The transition to electric vehicles (EVs) from the internal combustion engine (ICE) represents the most signficant structural change in the auto industry’s 110-year history, according to Alan Amici, president and CEO of the Center for Automotive Research (CAR).
Amici, who joined CAR after a more than 35-year career with Chrysler and TE Connectivity, sat down on Wednesday, Nov. 15, for a Community Chat with SMU managing editor Michael Cowden. He discussed topics ranging from EVs, the United Auto Workers (UAW) union’s strategy moving forward, and the takeaways for steel in this time of transition in the automotive sector.
When describing that transition, Amici said, “I think the magnitude of the change is because of the different areas that it hits.”
For illustration, he said it affects R&D, production, technology, supply chains, raw materials, assembly plants, even engineering organizations. “It’s really a far-reaching, broad change,” Amici said.
He noted that CAR keeps track of investments by OEMs in North America. In the last two years (2022 and year-to-date 2023), $92 billion in investments have been announced, 87% of which have been in EVs and EV battery plants. (He said this figure does not include supplier investment.)
Amici pointed out that these are long-term capital investments over the next 10-15 years. “Investments of this size are difficult to change,” he said, adding, “this isn’t a fad that’s going to go away in a year or two.”
Triangulating various data points, he said CAR has estimated that nearly 40% of autos will be electric by 2030.
UAW Labor Pacts
The Community Chat conversation took place on Wednesday, Nov. 15, a day before it was announced that UAW members at General Motors ratified their tentative labor agreement. Ford and Stellantis are widely expected to follow suit, based on UAW vote tracker information for those automakers.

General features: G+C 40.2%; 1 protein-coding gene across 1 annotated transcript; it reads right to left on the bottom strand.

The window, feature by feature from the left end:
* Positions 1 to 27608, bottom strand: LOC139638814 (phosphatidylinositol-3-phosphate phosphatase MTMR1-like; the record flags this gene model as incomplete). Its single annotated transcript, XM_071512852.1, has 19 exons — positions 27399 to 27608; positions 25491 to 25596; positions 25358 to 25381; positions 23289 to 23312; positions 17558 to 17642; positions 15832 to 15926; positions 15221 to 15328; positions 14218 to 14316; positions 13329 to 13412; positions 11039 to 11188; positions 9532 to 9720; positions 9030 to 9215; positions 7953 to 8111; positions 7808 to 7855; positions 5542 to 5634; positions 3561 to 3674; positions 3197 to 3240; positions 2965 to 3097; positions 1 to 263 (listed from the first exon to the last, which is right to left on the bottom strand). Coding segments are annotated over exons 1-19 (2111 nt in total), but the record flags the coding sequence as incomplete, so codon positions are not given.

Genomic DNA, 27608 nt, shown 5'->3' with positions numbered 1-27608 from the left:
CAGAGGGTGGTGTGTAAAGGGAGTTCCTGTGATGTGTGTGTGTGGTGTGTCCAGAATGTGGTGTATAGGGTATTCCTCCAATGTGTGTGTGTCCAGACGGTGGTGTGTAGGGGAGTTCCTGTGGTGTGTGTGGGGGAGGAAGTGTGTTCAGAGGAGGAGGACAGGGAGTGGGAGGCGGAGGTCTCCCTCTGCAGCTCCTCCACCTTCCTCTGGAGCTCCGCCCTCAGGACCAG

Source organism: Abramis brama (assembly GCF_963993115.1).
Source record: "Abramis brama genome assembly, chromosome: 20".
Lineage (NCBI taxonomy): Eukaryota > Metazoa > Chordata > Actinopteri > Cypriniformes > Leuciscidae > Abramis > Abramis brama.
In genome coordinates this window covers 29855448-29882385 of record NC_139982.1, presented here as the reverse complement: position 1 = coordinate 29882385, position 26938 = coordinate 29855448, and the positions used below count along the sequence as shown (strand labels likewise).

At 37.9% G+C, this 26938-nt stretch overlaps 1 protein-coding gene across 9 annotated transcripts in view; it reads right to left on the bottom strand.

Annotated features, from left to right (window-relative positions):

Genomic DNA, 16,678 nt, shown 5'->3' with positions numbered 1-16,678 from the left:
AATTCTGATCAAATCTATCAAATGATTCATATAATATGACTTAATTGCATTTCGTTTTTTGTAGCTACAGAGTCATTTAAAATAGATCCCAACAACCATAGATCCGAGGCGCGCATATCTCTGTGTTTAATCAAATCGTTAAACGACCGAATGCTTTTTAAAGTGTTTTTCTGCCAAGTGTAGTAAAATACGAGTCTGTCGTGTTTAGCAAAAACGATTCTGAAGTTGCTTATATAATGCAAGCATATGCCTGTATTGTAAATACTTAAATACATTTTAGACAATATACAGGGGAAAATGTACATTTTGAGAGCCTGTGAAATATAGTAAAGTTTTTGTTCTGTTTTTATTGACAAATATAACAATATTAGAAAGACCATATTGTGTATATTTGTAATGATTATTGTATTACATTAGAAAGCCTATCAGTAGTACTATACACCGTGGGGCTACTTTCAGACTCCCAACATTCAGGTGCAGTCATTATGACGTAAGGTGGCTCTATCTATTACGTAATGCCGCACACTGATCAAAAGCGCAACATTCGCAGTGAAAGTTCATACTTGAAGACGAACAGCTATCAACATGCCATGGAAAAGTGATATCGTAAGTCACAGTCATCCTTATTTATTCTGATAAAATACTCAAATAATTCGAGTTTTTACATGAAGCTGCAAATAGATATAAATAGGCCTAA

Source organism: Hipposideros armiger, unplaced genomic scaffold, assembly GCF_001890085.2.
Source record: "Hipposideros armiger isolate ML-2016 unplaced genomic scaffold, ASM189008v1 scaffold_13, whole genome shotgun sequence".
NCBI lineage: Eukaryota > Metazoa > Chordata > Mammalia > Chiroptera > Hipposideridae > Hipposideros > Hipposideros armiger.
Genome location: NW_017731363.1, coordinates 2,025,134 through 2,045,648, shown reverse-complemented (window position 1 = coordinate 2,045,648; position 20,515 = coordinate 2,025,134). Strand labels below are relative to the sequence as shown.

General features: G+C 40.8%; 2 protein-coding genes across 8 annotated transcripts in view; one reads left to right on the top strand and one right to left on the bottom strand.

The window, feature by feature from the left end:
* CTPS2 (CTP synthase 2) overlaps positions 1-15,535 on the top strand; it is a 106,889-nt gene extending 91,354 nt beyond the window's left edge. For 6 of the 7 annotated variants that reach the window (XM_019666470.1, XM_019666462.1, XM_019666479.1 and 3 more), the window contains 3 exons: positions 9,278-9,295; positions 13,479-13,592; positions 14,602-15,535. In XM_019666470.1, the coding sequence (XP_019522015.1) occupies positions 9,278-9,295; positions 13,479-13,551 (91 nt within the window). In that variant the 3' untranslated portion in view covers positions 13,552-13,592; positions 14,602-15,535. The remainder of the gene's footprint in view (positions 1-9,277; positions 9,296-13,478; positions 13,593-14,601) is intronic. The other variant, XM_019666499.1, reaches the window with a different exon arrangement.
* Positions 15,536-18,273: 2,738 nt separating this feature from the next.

For the broader picture, Amici said the UAW is focused on moving forward and its next steps.
“They have their eyes set on the southeastern US,” he said. He cited the non-union labor force at Volkswagen and Honda in that region as examples. He even pointed to Tesla’s plant in Fremont, Calif., as an eventual target for unionization.
“They want to organize those plants, and they’re ready to go,” Amici said. He noted that the non-union workers saw the gains made through the UAW contracts, which could be enticing.
Takeaways for Steel
In this time of big changes, Amici spoke of the role of steel in the EV transition, laying out two challenges with EVs that steel could help with.
First, EVs are heavy, often up to 2,200 pounds more than their ICE counterparts.
“The need for light-weighting is incredibly important,” Amici said. Here, he cited the need for high-strength and ultrahigh-strength steels.
“How do you take weight out of the vehicle?“ he asked. “Steel will be a part of that solution.”
The other challenging area is safety, Amici said. Steel could play a role in battery enclosures, preventing or limiting a “thermal event,” namely, any heat-related incident with the battery.
“How do you make it lighter, and how do you make it safer?“ Amici said. “The steel industry has a big part in both those areas.”
This is just a snapshot of the talk. To hear the entire conversation, SMU members can watch a replay here.
SMU’s next Community Chat will feature Algoma Steel CEO Michael Garcia on Wednesday, Nov. 29, at 11 a.m. ET. The talk will focus on the current dynamics in the North American sheet and plate markets – as well as some of the particulars of the Canadian market. We will also discuss decarbonization. Click here to register.
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